Mark Warner and Saxby Chambliss are the two Senators most hopeful of replacing Erskine Bowles and Alan Simpson should they ever die or meet a poor person and get a spark of empathy. Warner and Chambliss are charter members of the Gang of Six, now a Gang of Eight, who are hard at work on a grand bargain for the lame duck session. And they are appealing to their core constituency to help make that a reality: Wall Street.

“One of the reasons I’m more optimistic is I think the business community writ large is engaged” this time, Warner told the audience gathered for a New York conference hosted by the Securities Industry and Financial Markets Association (SIFMA).

Chambliss said he expects a “tough political slugfest” between Thanksgiving and Christmas as Congress and the administration race to beat the end-of-year deadline in an environment that will be politically charged no matter who wins the White House.

“I don’t want you to underestimate your influence or underestimate the fact that we need you involved in the process,” Chambliss told the crowd.

You have to admit, they know how to flatter. And given the rewards lavished on the financial industry after they crashed the economy, it’s hard to argue against their influence.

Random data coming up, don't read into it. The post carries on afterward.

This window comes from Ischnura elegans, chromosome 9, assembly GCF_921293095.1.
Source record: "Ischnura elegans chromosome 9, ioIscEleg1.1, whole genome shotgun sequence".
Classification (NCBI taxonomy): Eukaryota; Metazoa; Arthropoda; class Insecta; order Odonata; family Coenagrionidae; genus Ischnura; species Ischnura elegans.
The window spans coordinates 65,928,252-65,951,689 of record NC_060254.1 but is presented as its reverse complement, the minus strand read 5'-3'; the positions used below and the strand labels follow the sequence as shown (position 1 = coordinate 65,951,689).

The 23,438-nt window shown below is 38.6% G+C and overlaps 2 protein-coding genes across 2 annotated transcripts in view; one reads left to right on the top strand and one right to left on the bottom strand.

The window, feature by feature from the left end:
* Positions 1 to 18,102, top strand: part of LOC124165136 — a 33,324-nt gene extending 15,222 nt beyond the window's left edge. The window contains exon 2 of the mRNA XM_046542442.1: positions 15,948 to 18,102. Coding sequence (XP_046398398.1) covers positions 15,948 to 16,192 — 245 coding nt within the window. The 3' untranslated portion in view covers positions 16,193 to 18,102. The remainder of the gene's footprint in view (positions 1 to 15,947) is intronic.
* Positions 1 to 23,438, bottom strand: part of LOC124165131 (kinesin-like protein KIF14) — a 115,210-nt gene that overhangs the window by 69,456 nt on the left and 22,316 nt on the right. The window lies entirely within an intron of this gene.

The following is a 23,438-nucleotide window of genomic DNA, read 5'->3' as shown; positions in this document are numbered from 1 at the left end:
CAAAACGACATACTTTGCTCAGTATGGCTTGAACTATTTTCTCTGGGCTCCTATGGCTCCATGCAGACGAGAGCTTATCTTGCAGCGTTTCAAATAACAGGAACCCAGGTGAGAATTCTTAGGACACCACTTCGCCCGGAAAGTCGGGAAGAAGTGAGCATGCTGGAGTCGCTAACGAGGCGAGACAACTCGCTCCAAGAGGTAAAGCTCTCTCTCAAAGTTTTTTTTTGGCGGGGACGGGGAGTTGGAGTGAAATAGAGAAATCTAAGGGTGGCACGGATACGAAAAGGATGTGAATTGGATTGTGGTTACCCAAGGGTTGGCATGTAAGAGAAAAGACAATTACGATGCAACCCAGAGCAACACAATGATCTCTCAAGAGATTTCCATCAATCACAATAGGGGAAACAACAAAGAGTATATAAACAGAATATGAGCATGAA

But as Felix Salmon points out, letting these CEOs and Wall Street tycoons drive a deal to cut the debt merely puts it in the hands of people who don’t understand demonstrated reality.

This is ridiculous. There are lots of serious threats out there to the economic well-being and security of the United States, and the national debt is simply not one of them. Nor is it growing. The chart on the right, from Rex Nutting, shows what’s actually going on: total US debt to GDP was rising alarmingly until the crisis, but it has been falling impressively since then. In fact, this is the first time in over half a century that US debt to GDP has been going down rather than up.

So when the CEOs talk about “our growing debt”, what they mean is just the debt owed by the Federal government. And when the Federal government borrows money, that doesn’t even come close to making up for the fact that the CEOs themselves are not borrowing money.

Money is cheaper now than it has been in living memory: the markets are telling corporate America that they are more than willing to fund investments at unbelievably low rates. And yet the CEOs are saying no. That’s a serious threat to the economic well-being of the United States: it’s companies are refusing to invest for the future, even when the markets are begging them to.

The economy would be a wreck if it weren’t for government picking up the slack with a larger deficit. But these self-serving CEOs want to use a vague and amorphous “debt crisis” as a means to lower tax rates. That’s really the bargain they want – take something that, were it a problem, would be solved in part with higher taxes, particularly on them and their CEO colleagues, and make a solution out of lowering them. For the sake of “competitiveness,” you see. And they want to pay for this tax cut by cutting Social Security and Medicare.

Meanwhile, all the ink spilled on the meaningless debt non-crisis makes it impossible to reach actual, realizable goals for the country: like fixing our crippling infrastructure, or solving the inequality gap. That’s part of the whole plan: make sure that any benefits from the economy go directly to the top level of society, rather than shared prosperity for all.